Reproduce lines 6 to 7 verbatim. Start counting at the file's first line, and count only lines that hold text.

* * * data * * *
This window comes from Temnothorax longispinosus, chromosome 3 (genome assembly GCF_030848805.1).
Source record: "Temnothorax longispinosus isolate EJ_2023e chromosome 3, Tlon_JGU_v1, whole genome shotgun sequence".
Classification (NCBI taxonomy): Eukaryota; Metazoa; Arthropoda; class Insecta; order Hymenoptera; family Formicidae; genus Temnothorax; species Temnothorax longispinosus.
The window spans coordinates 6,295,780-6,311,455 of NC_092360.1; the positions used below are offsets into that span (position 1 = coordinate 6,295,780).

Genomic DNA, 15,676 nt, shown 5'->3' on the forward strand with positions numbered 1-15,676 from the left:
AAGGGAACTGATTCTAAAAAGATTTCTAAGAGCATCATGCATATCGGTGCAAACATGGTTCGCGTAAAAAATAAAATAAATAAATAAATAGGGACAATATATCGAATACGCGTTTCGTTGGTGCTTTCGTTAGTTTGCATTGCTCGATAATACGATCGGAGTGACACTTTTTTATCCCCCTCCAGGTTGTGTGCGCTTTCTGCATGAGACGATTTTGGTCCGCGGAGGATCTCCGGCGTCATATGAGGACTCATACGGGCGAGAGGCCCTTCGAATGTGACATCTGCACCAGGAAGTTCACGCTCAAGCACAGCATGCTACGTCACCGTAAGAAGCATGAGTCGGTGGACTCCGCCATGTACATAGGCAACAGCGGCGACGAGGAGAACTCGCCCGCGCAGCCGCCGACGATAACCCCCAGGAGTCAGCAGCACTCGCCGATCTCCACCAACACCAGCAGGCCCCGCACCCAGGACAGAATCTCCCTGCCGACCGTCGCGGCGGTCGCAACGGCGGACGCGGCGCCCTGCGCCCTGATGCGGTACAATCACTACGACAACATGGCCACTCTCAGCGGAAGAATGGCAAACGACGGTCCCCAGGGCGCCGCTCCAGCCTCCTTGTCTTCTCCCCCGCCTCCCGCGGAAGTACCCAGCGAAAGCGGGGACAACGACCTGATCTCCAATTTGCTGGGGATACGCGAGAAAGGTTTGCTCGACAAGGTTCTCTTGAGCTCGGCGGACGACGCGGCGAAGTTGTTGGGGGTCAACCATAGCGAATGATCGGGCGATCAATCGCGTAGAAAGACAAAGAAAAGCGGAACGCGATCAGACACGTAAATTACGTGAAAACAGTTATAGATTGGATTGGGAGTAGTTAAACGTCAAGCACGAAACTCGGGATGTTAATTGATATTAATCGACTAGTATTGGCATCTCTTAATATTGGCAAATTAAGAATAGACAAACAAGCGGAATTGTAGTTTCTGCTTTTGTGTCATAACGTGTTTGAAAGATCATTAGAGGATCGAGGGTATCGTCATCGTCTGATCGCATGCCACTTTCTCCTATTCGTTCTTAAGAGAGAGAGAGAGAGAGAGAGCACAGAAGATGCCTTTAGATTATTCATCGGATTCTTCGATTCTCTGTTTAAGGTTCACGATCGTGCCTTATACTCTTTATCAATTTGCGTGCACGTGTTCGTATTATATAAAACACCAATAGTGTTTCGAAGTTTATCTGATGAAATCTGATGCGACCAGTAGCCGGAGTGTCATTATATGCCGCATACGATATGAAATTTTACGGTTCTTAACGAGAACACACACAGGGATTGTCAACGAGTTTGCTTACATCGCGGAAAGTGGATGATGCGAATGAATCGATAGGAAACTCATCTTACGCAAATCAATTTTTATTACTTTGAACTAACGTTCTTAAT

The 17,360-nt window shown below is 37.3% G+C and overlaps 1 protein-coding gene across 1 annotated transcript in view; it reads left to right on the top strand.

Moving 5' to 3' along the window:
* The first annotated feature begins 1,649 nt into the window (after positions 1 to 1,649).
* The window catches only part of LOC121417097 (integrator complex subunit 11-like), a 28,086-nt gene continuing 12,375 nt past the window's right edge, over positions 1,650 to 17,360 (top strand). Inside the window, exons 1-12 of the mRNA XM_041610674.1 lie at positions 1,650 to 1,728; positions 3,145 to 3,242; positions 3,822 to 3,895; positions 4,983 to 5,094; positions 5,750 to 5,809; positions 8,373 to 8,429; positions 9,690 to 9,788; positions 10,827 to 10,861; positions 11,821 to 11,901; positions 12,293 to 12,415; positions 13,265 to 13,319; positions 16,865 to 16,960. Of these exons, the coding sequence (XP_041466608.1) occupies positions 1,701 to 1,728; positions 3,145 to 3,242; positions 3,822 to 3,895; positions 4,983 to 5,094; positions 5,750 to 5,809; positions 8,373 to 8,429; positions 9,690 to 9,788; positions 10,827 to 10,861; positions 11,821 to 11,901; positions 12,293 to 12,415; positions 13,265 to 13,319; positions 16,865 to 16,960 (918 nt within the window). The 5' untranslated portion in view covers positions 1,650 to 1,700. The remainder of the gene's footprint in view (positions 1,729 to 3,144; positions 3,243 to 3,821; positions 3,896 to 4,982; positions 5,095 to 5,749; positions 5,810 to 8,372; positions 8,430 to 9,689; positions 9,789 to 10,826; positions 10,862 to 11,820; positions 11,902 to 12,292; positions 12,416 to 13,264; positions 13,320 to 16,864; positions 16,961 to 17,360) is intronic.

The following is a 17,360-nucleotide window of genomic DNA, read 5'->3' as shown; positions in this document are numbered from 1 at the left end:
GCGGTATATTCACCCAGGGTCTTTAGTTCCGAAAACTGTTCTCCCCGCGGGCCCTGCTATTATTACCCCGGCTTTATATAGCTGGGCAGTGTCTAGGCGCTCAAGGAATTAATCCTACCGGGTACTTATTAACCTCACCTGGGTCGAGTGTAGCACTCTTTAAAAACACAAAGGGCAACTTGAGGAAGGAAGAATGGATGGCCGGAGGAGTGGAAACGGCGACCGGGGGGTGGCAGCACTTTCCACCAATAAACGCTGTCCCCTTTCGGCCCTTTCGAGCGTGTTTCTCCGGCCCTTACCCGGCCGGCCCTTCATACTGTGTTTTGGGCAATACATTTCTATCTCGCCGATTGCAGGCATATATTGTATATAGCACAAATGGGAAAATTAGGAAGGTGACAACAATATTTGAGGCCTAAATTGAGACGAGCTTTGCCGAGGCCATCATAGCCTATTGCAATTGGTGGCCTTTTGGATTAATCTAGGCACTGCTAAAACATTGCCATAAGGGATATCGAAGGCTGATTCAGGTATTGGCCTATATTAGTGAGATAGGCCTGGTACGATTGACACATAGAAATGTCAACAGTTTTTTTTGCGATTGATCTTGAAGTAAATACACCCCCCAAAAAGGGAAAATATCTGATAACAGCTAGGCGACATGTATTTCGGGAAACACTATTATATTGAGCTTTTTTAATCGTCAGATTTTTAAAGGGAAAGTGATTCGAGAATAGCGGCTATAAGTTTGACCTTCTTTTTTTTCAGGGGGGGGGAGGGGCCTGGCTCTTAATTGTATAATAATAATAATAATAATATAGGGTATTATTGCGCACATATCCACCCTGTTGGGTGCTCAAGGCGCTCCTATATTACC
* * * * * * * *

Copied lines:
AAGGGAACTGATTCTAAAAAGATTTCTAAGAGCATCATGCATATCGGTGCAAACATGGTTCGCGTAAAAAATAAAATAAATAAATAAATAGGGACAATATATCGAATACGCGTTTCGTTGGTGCTTTCGTTAGTTTGCATTGCTCGATAATACGATCGGAGTGACACTTTTTTATCCCCCTCCAGGTTGTGTGCGCTTTCTGCATGAGACGATTTTGGTCCGCGGAGGATCTCCGGCGTCATATGAGGACTCATACGGGCGAGAGGCCCTTCGAATGTGACATCTGCACCAGGAAGTTCACGCTCAAGCACAGCATGCTACGTCACCGTAAGAAGCATGAGTCGGTGGACTCCGCCATGTACATAGGCAACAGCGGCGACGAGGAGAACTCGCCCGCGCAGCCGCCGACGATAACCCCCAGGAGTCAGCAGCACTCGCCGATCTCCACCAACACCAGCAGGCCCCGCACCCAGGACAGAATCTCCCTGCCGACCGTCGCGGCGGTCGCAACGGCGGACGCGGCGCCCTGCGCCCTGATGCGGTACAATCACTACGACAACATGGCCACTCTCAGCGGAAGAATGGCAAACGACGGTCCCCAGGGCGCCGCTCCAGCCTCCTTGTCTTCTCCCCCGCCTCCCGCGGAAGTACCCAGCGAAAGCGGGGACAACGACCTGATCTCCAATTTGCTGGGGATACGCGAGAAAGGTTTGCTCGACAAGGTTCTCTTGAGCTCGGCGGACGACGCGGCGAAGTTGTTGGGGGTCAACCATAGCGAATGATCGGGCGATCAATCGCGTAGAAAGACAAAGAAAAGCGGAACGCGATCAGACACGTAAATTACGTGAAAACAGTTATAGATTGGATTGGGAGTAGTTAAACGTCAAGCACGAAACTCGGGATGTTAATTGATATTAATCGACTAGTATTGGCATCTCTTAATATTGGCAAATTAAGAATAGACAAACAAGCGGAATTGTAGTTTCTGCTTTTGTGTCATAACGTGTTTGAAAGATCATTAGAGGATCGAGGGTATCGTCATCGTCTGATCGCATGCCACTTTCTCCTATTCGTTCTTAAGAGAGAGAGAGAGAGAGAGAGCACAGAAGATGCCTTTAGATTATTCATCGGATTCTTCGATTCTCTGTTTAAGGTTCACGATCGTGCCTTATACTCTTTATCAATTTGCGTGCACGTGTTCGTATTATATAAAACACCAATAGTGTTTCGAAGTTTATCTGATGAAATCTGATGCGACCAGTAGCCGGAGTGTCATTATATGCCGCATACGATATGAAATTTTACGGTTCTTAACGAGAACACACACAGGGATTGTCAACGAGTTTGCTTACATCGCGGAAAGTGGATGATGCGAATGAATCGATAGGAAACTCATCTTACGCAAATCAATTTTTATTACTTTGAACTAACGTTCTTAAT

The 17,360-nt window shown below is 37.3% G+C and overlaps 1 protein-coding gene across 1 annotated transcript in view; it reads left to right on the top strand.